Screen Time and Insulin Resistance in Children


The health effects of sedentary behavior, such as screen time, include adiposity & T2DM risk in adults. How does screen time affect children?

Young children who report more than 3 hours of daily screen time are at risk for markers for type 2 diabetes mellitus (T2DM), particularly insulin resistance, and for obesity, according to a new study.

“Our findings suggest that reducing screen time may be beneficial in reducing T2D risk factors, in both boys and girls and in different ethnic groups from an early age,” said the authors, led by Dr. Claire M. Nightingale, Population Health Research Institute, St. George’s, University of London.

Recommendations from the American Academy of Pediatrics (AAP) previously suggested that children should limit daily screen time to less than 2 hours. More recently, the AAP did not propose a time limit and instead suggested that limits should be placed on hours per day of media use, which is “a more pragmatic interpretation given the pervasive use of electronic devices,” the authors noted.

The health effects of activities that encourage sedentary behavior, such as time spent watching television and using computers or games consoles-together referred to as screen time-have been prospectively associated with adiposity and T2DM risk in adults.

Nightingale and colleagues1 conducted The Child Heart and Health Study in England, a cross-sectional survey of heart health among 4495 children aged 9 to 10 years who attended 200 primary schools. The children had fasting cardiometabolic risk marker assessments and anthropometry measurements, and they reported daily screen time. Physical activity was measured in a subset of 2031 children.

Overall, 4% of children reported no screen time, 37% reported an hour or less of daily screen time, 28% reported between 1 and 2 hours of screen time a day, 13% said they had between 2 and 3 hours of screen time a day, and 18% reported more than 3 hours a day.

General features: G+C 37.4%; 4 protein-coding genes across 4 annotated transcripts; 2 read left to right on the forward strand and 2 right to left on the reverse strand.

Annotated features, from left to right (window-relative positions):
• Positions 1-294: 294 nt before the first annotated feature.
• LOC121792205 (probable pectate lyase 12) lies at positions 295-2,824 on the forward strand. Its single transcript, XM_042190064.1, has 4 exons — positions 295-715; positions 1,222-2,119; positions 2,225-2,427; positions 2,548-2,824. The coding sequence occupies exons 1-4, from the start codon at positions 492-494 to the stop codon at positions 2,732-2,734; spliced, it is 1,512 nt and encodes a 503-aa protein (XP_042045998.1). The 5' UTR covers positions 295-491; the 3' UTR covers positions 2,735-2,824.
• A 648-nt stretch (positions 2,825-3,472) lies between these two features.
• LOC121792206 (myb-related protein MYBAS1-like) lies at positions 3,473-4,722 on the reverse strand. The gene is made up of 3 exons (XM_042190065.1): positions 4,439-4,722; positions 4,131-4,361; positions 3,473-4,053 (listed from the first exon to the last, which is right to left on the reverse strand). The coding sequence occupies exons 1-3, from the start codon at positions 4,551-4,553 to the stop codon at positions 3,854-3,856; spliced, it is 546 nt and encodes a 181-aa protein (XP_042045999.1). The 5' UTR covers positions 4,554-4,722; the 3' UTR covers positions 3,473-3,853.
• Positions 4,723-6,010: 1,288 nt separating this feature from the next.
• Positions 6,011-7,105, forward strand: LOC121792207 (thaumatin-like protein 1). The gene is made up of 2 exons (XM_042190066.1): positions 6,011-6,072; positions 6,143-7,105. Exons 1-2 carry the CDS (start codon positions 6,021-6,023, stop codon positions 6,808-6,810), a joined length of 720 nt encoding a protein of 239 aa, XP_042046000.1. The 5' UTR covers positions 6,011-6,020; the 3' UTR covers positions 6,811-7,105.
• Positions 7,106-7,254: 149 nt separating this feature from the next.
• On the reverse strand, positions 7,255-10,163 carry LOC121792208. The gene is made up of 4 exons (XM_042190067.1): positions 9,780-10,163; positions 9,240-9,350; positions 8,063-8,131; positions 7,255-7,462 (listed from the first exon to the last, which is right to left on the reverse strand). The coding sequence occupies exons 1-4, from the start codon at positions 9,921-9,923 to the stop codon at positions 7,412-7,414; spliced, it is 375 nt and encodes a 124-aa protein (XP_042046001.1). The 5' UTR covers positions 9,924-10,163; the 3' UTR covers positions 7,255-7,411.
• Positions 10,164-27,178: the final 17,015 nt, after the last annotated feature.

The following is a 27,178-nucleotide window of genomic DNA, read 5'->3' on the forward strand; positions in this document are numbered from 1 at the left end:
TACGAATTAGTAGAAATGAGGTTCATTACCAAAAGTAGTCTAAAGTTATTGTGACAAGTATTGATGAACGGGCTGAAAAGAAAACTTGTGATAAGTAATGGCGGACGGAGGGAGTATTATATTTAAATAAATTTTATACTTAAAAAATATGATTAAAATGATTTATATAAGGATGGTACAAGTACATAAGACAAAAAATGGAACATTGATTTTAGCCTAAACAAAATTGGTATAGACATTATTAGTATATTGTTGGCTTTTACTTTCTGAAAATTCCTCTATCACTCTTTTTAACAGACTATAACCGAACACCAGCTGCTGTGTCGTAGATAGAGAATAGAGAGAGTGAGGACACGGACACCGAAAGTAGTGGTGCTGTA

Boys were more likely to engage in more than 3 hours of daily screen time (22%) than girls (14%). Black children (African-Caribbean) were also more likely to report more than 3 hours of daily screen time (23%) as compared with both white and South Asian children (16%).

Compared with children who had 1 hour or less of screen time daily, those who reported more than 3 hours had a 1.95 higher ponderal index (an indicator of weight in relation to height), 4.5% higher skinfold thickness, 3.3% higher fat mass index, 9.2% higher leptin level, and 10.5% higher insulin resistance.

Associations with insulin resistance remained after adjustment for adiposity, socioeconomic markers, and physical activity. There were no strong associations with glucose, hemoglobin A1c, physical activity, and cardiovascular risk markers.

The authors noted that the study was conducted from 2004 to 2007 and therefore does not take into account the wide use of more recently introduced electronic devices, such as electronic tablets and smartphones, which are also potentially related to sedentary behavior.

“This is particularly relevant, given rising levels of T2D, the early emergence of T2D risk and recent trends suggesting that screen-time–related activities are increasing in childhood and may pattern screen-related behaviors in later life,” they stated.

Reference: Nightingale CM, Rudnicka AR, Donin AS, et al. Screen time is associated with adiposity and insulin resistance in children. Arch Dis Child. Published online March 13, 2017. Accessed April 17, 2017.

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